We need to think very carefully about teaching children, who have never known a world without robots, how to interact with them appropriately. Treating them as if they were human isn’t a direction we should take. We are better than robots. But, equally, we surely shouldn’t encourage children to be impolite or aggressive just because the robot doesn’t have feelings. (Yet.)

If you need a reason to be cheerful, the piece goes on to describe some of the work being done to study this topic. In particular, this simple exercise suggests even the youngest of children have the capability to grasp the basics of machine learning and AI:

Researchers at MIT have developed an AI curriculum called PopBots that guides children as young as 4 to teach a robot to play the game Rock, Paper, Scissors; to divide foods into healthy and unhealthy groups; and to remix melodies to create new strains of music. The children answered many questions correctly on a test afterward and were able to discuss AI concepts.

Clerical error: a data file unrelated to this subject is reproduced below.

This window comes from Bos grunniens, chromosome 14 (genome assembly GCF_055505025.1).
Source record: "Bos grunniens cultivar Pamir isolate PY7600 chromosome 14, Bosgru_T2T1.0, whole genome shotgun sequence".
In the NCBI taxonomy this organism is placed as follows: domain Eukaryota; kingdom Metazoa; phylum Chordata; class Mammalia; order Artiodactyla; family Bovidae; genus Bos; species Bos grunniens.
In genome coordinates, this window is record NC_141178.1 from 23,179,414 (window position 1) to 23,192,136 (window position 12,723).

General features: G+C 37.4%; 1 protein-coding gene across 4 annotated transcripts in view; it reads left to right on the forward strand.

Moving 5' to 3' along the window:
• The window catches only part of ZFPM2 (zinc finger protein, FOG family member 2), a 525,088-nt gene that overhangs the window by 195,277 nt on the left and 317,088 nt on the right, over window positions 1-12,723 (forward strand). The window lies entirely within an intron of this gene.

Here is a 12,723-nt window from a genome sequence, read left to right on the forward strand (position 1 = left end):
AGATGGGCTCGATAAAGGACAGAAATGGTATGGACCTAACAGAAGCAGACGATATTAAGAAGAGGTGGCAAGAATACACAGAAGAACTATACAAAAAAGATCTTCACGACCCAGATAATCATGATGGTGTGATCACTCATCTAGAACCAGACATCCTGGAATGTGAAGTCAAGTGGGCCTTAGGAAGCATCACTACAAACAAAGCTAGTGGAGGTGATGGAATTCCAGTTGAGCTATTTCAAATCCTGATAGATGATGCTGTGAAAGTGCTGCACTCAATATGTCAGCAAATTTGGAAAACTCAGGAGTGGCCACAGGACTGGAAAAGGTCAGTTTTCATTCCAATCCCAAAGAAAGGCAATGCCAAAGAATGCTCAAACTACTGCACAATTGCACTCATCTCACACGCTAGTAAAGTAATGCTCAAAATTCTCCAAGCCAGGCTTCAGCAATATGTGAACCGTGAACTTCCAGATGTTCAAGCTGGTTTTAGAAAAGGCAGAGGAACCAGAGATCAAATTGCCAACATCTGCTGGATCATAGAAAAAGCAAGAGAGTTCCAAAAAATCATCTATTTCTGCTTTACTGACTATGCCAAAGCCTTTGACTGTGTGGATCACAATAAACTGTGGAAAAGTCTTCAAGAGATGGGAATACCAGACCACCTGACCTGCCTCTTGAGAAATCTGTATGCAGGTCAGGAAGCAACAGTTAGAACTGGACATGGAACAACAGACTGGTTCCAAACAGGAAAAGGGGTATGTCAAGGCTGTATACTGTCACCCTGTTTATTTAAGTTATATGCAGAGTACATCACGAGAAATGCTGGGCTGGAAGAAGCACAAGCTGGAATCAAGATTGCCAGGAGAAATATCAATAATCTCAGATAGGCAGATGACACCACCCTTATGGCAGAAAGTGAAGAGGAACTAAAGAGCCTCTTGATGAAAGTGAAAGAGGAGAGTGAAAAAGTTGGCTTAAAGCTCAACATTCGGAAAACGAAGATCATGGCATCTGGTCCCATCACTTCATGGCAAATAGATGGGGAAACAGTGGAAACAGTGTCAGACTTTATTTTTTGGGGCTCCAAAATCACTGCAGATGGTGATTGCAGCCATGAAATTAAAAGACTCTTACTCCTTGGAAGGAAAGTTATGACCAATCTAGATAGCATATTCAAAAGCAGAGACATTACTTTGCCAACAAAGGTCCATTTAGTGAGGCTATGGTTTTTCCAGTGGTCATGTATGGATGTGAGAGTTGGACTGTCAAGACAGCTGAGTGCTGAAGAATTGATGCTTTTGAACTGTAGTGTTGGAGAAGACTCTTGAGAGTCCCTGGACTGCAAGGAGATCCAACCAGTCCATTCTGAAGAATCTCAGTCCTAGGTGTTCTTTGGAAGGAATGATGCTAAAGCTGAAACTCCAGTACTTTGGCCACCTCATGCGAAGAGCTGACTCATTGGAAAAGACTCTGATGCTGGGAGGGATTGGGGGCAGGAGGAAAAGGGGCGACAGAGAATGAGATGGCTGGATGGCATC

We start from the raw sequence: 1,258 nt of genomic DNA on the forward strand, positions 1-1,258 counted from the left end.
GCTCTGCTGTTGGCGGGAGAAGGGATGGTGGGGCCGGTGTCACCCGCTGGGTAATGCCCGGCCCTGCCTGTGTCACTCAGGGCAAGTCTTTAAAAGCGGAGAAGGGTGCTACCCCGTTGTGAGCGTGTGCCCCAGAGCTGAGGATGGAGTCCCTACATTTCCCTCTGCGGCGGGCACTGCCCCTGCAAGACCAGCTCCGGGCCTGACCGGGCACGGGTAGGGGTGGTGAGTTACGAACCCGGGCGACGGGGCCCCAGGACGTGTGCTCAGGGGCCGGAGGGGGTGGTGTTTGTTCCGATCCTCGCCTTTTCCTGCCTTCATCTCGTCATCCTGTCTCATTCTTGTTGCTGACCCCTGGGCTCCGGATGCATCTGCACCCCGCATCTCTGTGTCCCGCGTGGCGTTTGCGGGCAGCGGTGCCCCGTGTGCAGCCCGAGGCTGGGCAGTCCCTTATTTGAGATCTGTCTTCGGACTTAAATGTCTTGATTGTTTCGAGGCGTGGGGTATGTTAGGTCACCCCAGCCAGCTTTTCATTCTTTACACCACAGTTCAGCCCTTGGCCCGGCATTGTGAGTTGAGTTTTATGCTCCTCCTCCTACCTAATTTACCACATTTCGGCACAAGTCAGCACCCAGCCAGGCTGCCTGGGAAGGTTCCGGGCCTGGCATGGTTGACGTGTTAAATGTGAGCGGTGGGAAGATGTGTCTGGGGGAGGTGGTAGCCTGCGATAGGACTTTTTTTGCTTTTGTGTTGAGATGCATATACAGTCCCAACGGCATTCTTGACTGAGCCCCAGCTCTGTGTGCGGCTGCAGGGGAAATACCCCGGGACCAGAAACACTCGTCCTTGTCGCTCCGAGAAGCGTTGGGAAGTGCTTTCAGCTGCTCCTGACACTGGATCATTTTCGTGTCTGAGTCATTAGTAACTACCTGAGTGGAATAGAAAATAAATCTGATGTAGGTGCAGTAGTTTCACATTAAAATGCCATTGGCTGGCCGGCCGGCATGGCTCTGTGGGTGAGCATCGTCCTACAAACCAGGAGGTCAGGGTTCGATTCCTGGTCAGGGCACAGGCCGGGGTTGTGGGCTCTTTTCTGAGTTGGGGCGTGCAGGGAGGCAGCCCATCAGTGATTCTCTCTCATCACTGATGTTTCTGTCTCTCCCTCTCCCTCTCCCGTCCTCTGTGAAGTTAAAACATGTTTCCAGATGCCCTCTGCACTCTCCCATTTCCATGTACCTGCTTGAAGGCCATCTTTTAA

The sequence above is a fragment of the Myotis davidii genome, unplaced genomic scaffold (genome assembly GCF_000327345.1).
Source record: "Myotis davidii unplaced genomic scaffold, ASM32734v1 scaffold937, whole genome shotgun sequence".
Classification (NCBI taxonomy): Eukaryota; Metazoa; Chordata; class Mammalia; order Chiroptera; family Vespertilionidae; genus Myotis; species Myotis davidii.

‘Silicon Valley’s Chinese-style social credit system’

This excellent piece in Fast Company doesn’t necessarily tell you anything you don’t know already (Uber and AirBnB rate you, insurance companies keep data etc) but bunching it all together as a troubling trend was a terrific idea by Mike Elgan, who writes:

Many Westerners are disturbed by what they read about China’s social credit system. But such systems, it turns out, are not unique to China. A parallel system is developing in the United States, in part as the result of Silicon Valley and technology-industry user policies, and in part by surveillance of social media activity by private companies.